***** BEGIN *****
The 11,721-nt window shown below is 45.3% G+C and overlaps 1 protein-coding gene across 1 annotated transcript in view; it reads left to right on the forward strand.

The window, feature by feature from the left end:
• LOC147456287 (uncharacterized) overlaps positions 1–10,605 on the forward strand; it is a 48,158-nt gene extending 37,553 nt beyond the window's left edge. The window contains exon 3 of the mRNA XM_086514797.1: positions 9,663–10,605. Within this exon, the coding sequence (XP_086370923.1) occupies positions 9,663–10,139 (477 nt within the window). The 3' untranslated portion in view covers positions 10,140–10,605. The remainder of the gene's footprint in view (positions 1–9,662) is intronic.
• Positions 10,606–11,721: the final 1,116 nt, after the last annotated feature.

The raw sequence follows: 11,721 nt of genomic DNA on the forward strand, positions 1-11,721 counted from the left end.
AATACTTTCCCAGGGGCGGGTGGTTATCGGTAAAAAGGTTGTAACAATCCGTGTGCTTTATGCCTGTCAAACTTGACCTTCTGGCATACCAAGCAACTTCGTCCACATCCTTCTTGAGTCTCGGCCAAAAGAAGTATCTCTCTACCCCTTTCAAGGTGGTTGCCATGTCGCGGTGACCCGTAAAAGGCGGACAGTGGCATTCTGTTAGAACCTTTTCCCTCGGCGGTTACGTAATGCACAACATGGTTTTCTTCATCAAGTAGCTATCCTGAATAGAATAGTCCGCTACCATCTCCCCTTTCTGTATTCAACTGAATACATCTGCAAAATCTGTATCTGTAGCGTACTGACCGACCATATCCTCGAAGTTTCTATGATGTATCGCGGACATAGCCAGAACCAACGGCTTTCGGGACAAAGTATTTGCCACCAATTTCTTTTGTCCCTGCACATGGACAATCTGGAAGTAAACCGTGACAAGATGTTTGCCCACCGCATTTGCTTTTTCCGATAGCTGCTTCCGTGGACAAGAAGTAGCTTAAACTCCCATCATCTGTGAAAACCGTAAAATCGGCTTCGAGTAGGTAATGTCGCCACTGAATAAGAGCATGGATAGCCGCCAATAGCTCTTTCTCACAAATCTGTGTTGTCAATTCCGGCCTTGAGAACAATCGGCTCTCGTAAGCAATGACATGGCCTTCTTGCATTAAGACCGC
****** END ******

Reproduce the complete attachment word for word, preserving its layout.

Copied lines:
The 11,721-nt window shown below is 45.3% G+C and overlaps 1 protein-coding gene across 1 annotated transcript in view; it reads left to right on the forward strand.

The window, feature by feature from the left end:
• LOC147456287 (uncharacterized) overlaps positions 1–10,605 on the forward strand; it is a 48,158-nt gene extending 37,553 nt beyond the window's left edge. The window contains exon 3 of the mRNA XM_086514797.1: positions 9,663–10,605. Within this exon, the coding sequence (XP_086370923.1) occupies positions 9,663–10,139 (477 nt within the window). The 3' untranslated portion in view covers positions 10,140–10,605. The remainder of the gene's footprint in view (positions 1–9,662) is intronic.
• Positions 10,606–11,721: the final 1,116 nt, after the last annotated feature.

The raw sequence follows: 11,721 nt of genomic DNA on the forward strand, positions 1-11,721 counted from the left end.
AATACTTTCCCAGGGGCGGGTGGTTATCGGTAAAAAGGTTGTAACAATCCGTGTGCTTTATGCCTGTCAAACTTGACCTTCTGGCATACCAAGCAACTTCGTCCACATCCTTCTTGAGTCTCGGCCAAAAGAAGTATCTCTCTACCCCTTTCAAGGTGGTTGCCATGTCGCGGTGACCCGTAAAAGGCGGACAGTGGCATTCTGTTAGAACCTTTTCCCTCGGCGGTTACGTAATGCACAACATGGTTTTCTTCATCAAGTAGCTATCCTGAATAGAATAGTCCGCTACCATCTCCCCTTTCTGTATTCAACTGAATACATCTGCAAAATCTGTATCTGTAGCGTACTGACCGACCATATCCTCGAAGTTTCTATGATGTATCGCGGACATAGCCAGAACCAACGGCTTTCGGGACAAAGTATTTGCCACCAATTTCTTTTGTCCCTGCACATGGACAATCTGGAAGTAAACCGTGACAAGATGTTTGCCCACCGCATTTGCTTTTTCCGATAGCTGCTTCCGTGGACAAGAAGTAGCTTAAACTCCCATCATCTGTGAAAACCGTAAAATCGGCTTCGAGTAGGTAATGTCGCCACTGAATAAGAGCATGGATAGCCGCCAATAGCTCTTTCTCACAAATCTGTGTTGTCAATTCCGGCCTTGAGAACAATCGGCTCTCGTAAGCAATGACATGGCCTTCTTGCATTAAGACCGC